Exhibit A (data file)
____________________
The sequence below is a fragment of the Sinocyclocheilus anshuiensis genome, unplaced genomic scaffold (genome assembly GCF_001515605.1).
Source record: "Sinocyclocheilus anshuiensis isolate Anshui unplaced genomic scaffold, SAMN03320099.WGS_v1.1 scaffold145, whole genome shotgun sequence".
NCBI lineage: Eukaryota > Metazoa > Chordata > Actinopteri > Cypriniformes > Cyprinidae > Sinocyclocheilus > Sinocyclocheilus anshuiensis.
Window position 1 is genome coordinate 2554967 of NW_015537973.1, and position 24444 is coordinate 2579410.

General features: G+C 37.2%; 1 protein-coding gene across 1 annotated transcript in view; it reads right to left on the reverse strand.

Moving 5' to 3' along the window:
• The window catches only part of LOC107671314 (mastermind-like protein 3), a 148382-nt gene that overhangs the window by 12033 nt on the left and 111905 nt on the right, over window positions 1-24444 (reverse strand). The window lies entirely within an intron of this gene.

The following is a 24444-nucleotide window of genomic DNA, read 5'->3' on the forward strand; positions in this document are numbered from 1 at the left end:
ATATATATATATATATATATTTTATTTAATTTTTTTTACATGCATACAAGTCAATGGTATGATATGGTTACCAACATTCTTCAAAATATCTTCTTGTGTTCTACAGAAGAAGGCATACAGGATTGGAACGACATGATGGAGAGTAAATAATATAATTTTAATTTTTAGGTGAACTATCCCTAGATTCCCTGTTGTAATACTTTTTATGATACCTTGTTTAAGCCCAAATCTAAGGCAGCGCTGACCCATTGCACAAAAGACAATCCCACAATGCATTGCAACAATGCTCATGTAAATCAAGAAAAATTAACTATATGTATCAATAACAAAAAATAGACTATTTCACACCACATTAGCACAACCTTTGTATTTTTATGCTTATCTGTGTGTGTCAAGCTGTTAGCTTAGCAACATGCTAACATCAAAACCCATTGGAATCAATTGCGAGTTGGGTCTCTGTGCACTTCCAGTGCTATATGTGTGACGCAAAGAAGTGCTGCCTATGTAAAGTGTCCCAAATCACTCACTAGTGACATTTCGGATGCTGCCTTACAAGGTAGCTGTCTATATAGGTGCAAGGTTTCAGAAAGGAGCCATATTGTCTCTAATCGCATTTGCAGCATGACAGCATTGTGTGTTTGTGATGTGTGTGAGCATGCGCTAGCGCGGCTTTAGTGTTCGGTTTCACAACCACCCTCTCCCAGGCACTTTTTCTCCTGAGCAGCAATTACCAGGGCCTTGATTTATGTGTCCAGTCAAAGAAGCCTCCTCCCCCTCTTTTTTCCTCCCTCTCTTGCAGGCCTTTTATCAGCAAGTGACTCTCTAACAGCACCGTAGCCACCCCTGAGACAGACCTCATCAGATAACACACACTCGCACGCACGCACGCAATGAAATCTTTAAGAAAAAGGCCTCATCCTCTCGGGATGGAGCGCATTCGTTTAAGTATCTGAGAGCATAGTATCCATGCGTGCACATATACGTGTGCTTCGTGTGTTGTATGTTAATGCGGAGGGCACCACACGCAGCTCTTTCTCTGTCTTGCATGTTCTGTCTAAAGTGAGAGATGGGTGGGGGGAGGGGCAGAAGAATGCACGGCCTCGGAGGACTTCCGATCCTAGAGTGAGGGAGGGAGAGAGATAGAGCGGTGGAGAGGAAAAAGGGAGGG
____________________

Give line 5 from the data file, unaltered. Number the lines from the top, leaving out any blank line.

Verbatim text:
General features: G+C 37.2%; 1 protein-coding gene across 1 annotated transcript in view; it reads right to left on the reverse strand.